Africa is expected to become the second fastest growing region in the world by 2025, with gross domestic product of $4.5-trillion, analysis by Frost & Sullivan shows.
In a video report on the ‘Mega Trends in Africa’ Frost & Sullivan executives noted that urbanisation, mobility, infrastructure, natural resources, telecommunications investments and inter-regional trade, were all untapped opportunities that contributed to the continent being the last growth frontier.
It was expected that close to half of the continent’s population would live in large cities and that 58% of its population would be of working age, between 15 and 64, in 2025. If this trend continued for the next 20 years, Africa would have the highest labour population, surpassing that of China and India.
“The growth rates promised by Africa are second to that of South East Asia at the moment. The big advantage that Africa has, is the lack of infrastructure and the lack of legacy systems because our ability to leapfrog technologies and get access to that growth much sooner than, for instance, South East Asia had the ability to do, is significantly better,” Frost & Sullivan Africa operations director Hendrik Malan noted.
Some of the key trends the company found in its analysis included the fact that Africa would have “tremendous market potential” for firms operating in the digital currency space.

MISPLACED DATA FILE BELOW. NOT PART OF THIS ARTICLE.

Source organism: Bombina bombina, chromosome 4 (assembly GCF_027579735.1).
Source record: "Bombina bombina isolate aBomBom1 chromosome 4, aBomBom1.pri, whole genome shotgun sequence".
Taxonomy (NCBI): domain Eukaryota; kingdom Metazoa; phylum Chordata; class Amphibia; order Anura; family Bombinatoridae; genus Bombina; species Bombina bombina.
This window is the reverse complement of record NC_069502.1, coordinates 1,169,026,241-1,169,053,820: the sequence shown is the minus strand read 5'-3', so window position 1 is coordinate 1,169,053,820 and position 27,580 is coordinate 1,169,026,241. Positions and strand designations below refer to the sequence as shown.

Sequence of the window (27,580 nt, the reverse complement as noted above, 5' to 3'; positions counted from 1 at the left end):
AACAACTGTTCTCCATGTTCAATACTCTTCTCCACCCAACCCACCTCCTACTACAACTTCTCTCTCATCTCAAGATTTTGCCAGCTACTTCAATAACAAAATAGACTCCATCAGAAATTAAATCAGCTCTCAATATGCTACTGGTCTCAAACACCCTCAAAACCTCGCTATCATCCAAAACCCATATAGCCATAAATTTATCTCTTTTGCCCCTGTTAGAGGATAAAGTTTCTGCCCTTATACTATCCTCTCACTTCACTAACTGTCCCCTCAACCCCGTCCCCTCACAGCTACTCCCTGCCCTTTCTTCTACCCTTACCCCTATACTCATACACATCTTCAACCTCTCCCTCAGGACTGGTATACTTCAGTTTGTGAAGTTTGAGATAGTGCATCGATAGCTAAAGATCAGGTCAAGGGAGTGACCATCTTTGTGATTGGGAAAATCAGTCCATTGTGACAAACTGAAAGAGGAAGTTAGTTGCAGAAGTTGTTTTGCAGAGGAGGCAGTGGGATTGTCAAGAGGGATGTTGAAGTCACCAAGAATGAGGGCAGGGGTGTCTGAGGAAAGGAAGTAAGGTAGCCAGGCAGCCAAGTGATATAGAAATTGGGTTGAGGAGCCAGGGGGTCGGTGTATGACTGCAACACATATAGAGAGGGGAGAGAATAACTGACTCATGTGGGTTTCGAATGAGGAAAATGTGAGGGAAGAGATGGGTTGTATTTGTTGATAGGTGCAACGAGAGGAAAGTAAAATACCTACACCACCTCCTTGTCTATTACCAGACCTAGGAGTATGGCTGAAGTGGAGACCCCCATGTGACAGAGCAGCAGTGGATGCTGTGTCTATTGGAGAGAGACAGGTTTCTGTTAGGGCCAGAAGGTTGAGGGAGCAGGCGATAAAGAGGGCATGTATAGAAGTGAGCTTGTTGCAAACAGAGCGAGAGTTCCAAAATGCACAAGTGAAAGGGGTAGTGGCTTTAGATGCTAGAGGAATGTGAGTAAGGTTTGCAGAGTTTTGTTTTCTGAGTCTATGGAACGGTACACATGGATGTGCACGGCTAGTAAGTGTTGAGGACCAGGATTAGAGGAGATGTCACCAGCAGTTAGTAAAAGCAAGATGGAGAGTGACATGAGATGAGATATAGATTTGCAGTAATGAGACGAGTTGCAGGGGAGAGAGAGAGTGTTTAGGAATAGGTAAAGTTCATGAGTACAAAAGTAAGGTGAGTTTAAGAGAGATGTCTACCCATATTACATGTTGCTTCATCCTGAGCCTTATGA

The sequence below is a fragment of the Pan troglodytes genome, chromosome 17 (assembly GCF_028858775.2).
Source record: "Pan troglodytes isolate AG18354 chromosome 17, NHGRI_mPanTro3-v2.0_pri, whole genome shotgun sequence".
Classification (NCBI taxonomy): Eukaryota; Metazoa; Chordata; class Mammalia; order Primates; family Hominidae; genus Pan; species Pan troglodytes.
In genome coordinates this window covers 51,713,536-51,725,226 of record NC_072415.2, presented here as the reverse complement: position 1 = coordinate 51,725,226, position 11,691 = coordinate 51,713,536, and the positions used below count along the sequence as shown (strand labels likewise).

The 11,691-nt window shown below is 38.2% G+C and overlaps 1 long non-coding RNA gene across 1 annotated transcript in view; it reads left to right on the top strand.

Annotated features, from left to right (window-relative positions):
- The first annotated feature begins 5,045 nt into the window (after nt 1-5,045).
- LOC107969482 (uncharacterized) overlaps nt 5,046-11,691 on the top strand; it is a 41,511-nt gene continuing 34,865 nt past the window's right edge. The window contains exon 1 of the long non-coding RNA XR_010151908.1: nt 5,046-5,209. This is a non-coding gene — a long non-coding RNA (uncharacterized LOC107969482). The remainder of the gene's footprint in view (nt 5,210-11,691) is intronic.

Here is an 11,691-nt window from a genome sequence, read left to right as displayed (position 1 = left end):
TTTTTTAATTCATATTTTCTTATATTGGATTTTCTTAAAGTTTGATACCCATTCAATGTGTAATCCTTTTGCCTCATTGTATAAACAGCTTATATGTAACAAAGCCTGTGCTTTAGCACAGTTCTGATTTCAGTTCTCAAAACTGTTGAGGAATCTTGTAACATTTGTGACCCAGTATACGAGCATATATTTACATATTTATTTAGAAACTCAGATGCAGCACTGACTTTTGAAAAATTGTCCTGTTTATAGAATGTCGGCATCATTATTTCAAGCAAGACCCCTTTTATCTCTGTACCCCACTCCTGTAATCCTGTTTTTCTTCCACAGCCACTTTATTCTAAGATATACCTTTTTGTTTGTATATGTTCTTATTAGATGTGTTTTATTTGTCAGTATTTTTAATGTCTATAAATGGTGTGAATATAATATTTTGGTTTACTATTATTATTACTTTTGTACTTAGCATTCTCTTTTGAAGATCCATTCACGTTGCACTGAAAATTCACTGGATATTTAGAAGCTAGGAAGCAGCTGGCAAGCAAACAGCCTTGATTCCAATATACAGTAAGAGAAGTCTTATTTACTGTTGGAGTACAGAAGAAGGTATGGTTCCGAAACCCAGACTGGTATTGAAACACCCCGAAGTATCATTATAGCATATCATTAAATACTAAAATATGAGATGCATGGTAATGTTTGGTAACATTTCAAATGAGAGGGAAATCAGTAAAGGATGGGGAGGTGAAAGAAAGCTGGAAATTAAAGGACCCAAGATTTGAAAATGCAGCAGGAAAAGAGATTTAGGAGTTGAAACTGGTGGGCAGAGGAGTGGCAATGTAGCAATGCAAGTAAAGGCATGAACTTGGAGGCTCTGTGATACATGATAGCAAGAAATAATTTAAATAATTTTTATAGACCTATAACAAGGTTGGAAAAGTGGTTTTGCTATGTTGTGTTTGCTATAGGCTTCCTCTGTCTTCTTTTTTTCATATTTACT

By the end of last year, there was an estimated one-million Bitcoin wallets in Africa, with nearly one-third of Kenyans using the service.
Online retail would, meanwhile, grow significantly in the next five years to account for nearly 7% of total retail sales in Africa in 2025. Nigeria, South Africa, Egypt and Kenya were emerging as the top markets for online retailing in Africa.
Energy demand would also grow to 930.4-million tonnes of oil equivalent in 2025, which is more than double the current demand, with the mining and minerals industry being the bulk consumers of energy.
Additionally, Africa would grow from its current nascent stage to an emerging renewable-energy hub with a substantial compound annual growth rate of 8%, while trade volumes were likely to grow threefold by 2030.
East Africa was projected to have the highest growth in trade volume, driven by improved transportation infrastructure. The proposed free trade area between the Southern African Development Community, the Common Market for Eastern and Southern Africa and the East African Community was expected to drive imports up by an average of 60% by 2020.